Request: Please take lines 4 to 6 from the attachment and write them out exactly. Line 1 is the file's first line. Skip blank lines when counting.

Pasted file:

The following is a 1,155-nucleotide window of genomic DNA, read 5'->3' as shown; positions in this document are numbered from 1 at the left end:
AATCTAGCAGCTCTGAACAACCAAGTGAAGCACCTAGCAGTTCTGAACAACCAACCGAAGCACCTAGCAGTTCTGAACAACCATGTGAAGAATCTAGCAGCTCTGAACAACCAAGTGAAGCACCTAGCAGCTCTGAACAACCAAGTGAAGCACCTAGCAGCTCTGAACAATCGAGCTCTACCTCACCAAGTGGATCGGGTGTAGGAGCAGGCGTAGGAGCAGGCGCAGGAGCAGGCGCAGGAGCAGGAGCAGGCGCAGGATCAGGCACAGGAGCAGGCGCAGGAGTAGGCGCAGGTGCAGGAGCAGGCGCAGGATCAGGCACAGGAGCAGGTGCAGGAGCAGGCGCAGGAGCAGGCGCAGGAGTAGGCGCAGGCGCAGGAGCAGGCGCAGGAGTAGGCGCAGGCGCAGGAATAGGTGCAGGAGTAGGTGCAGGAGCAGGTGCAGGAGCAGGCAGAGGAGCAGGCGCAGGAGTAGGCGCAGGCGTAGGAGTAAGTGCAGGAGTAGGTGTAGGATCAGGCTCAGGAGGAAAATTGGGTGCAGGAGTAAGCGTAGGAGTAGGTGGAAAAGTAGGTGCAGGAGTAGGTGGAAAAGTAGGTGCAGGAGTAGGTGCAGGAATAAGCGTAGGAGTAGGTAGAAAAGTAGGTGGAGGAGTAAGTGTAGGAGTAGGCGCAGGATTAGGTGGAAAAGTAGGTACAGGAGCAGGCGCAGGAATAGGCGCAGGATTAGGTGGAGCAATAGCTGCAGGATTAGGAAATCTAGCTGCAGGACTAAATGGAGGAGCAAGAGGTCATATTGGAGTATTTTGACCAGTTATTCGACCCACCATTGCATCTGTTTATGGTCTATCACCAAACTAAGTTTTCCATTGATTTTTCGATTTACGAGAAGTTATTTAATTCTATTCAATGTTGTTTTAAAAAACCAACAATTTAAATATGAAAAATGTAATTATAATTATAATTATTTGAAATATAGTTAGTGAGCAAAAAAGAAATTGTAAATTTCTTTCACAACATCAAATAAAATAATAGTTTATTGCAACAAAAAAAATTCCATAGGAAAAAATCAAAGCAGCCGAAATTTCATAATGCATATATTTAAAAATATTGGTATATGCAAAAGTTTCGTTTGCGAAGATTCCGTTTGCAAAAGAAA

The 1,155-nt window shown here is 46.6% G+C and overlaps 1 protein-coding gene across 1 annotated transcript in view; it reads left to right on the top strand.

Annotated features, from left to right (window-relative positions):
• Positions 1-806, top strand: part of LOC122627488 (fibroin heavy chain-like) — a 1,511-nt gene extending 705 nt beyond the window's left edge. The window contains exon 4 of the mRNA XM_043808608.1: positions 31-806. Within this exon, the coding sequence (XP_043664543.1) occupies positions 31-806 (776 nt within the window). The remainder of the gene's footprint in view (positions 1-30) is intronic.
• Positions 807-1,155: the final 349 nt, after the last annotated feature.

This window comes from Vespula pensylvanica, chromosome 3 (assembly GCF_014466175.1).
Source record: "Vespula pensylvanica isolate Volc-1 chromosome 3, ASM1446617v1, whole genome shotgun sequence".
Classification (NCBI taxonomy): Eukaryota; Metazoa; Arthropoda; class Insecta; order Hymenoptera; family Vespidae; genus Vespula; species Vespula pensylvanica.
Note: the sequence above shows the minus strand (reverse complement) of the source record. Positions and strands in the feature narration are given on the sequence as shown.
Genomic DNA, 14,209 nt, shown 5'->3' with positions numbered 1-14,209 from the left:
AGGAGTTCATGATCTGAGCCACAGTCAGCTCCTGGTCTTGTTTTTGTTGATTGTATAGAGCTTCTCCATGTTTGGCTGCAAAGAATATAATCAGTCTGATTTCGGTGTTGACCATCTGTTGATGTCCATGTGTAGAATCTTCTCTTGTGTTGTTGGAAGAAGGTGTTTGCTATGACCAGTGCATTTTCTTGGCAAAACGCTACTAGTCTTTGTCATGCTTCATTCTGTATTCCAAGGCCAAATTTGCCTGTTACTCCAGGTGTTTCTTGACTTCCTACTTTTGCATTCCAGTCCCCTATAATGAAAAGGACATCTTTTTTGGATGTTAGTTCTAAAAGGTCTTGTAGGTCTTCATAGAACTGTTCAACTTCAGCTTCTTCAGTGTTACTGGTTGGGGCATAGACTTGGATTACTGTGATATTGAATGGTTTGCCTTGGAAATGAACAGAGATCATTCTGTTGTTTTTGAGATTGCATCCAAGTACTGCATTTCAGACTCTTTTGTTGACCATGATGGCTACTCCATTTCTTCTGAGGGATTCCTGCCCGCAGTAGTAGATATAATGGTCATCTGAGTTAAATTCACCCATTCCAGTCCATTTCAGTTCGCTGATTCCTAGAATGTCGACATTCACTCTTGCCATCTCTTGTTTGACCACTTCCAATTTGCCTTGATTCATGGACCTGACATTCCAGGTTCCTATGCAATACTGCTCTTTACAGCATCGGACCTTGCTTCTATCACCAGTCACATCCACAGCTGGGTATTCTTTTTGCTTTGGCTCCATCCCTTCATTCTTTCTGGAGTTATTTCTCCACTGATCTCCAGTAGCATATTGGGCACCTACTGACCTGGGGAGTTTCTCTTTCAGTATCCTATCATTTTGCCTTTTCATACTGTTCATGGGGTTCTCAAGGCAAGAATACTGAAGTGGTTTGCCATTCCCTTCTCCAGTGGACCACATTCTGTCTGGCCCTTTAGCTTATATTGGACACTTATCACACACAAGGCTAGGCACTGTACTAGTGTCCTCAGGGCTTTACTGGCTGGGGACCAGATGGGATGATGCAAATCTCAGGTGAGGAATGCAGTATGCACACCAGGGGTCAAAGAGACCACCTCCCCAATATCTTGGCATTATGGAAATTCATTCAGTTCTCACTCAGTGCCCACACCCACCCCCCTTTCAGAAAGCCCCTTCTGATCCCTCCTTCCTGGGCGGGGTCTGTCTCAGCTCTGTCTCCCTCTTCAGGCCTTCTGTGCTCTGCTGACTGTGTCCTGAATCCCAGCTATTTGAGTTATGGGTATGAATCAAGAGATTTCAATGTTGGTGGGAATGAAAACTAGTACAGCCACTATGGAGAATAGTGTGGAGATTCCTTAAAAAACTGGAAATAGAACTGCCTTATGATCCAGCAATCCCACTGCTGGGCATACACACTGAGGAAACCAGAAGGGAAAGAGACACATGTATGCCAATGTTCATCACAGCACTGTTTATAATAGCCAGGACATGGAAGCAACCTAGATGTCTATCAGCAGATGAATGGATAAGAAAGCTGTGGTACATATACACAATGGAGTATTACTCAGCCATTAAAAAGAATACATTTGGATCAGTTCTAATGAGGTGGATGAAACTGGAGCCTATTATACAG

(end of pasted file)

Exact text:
Annotated features, from left to right (window-relative positions):
• Positions 1-806, top strand: part of LOC122627488 (fibroin heavy chain-like) — a 1,511-nt gene extending 705 nt beyond the window's left edge. The window contains exon 4 of the mRNA XM_043808608.1: positions 31-806. Within this exon, the coding sequence (XP_043664543.1) occupies positions 31-806 (776 nt within the window). The remainder of the gene's footprint in view (positions 1-30) is intronic.
• Positions 807-1,155: the final 349 nt, after the last annotated feature.